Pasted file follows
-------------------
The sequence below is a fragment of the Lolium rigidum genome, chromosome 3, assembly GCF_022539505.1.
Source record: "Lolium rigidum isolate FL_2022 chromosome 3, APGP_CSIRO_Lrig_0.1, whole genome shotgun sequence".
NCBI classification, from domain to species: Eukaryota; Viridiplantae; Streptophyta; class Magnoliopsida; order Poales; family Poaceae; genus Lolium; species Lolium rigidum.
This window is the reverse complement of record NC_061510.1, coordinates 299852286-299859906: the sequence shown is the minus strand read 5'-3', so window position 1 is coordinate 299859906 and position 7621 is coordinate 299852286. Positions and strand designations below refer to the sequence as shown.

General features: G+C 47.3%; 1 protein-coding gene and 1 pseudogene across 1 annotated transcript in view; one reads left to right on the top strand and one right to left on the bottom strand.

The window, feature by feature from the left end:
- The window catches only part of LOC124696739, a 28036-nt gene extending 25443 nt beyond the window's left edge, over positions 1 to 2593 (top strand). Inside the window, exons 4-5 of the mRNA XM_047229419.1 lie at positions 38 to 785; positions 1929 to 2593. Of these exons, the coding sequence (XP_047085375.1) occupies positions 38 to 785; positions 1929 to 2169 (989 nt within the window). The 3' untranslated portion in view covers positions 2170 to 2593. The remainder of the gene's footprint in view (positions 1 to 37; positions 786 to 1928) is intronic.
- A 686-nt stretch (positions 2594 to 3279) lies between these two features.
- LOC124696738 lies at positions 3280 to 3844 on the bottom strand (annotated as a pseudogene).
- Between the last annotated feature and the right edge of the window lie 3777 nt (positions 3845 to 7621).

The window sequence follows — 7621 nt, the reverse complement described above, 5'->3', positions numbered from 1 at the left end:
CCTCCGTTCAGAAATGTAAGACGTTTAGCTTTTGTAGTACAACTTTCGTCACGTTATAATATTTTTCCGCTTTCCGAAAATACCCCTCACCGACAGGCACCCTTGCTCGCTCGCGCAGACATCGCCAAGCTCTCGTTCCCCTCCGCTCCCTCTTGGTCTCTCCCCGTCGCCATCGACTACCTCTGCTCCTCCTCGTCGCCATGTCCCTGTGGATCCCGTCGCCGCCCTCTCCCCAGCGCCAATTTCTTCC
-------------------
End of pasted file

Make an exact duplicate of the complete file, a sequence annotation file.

The sequence below is a fragment of the Lolium rigidum genome, chromosome 3, assembly GCF_022539505.1.
Source record: "Lolium rigidum isolate FL_2022 chromosome 3, APGP_CSIRO_Lrig_0.1, whole genome shotgun sequence".
NCBI classification, from domain to species: Eukaryota; Viridiplantae; Streptophyta; class Magnoliopsida; order Poales; family Poaceae; genus Lolium; species Lolium rigidum.
This window is the reverse complement of record NC_061510.1, coordinates 299852286-299859906: the sequence shown is the minus strand read 5'-3', so window position 1 is coordinate 299859906 and position 7621 is coordinate 299852286. Positions and strand designations below refer to the sequence as shown.

General features: G+C 47.3%; 1 protein-coding gene and 1 pseudogene across 1 annotated transcript in view; one reads left to right on the top strand and one right to left on the bottom strand.

The window, feature by feature from the left end:
- The window catches only part of LOC124696739, a 28036-nt gene extending 25443 nt beyond the window's left edge, over positions 1 to 2593 (top strand). Inside the window, exons 4-5 of the mRNA XM_047229419.1 lie at positions 38 to 785; positions 1929 to 2593. Of these exons, the coding sequence (XP_047085375.1) occupies positions 38 to 785; positions 1929 to 2169 (989 nt within the window). The 3' untranslated portion in view covers positions 2170 to 2593. The remainder of the gene's footprint in view (positions 1 to 37; positions 786 to 1928) is intronic.
- A 686-nt stretch (positions 2594 to 3279) lies between these two features.
- LOC124696738 lies at positions 3280 to 3844 on the bottom strand (annotated as a pseudogene).
- Between the last annotated feature and the right edge of the window lie 3777 nt (positions 3845 to 7621).

The window sequence follows — 7621 nt, the reverse complement described above, 5'->3', positions numbered from 1 at the left end:
CCTCCGTTCAGAAATGTAAGACGTTTAGCTTTTGTAGTACAACTTTCGTCACGTTATAATATTTTTCCGCTTTCCGAAAATACCCCTCACCGACAGGCACCCTTGCTCGCTCGCGCAGACATCGCCAAGCTCTCGTTCCCCTCCGCTCCCTCTTGGTCTCTCCCCGTCGCCATCGACTACCTCTGCTCCTCCTCGTCGCCATGTCCCTGTGGATCCCGTCGCCGCCCTCTCCCCAGCGCCAATTTCTTCC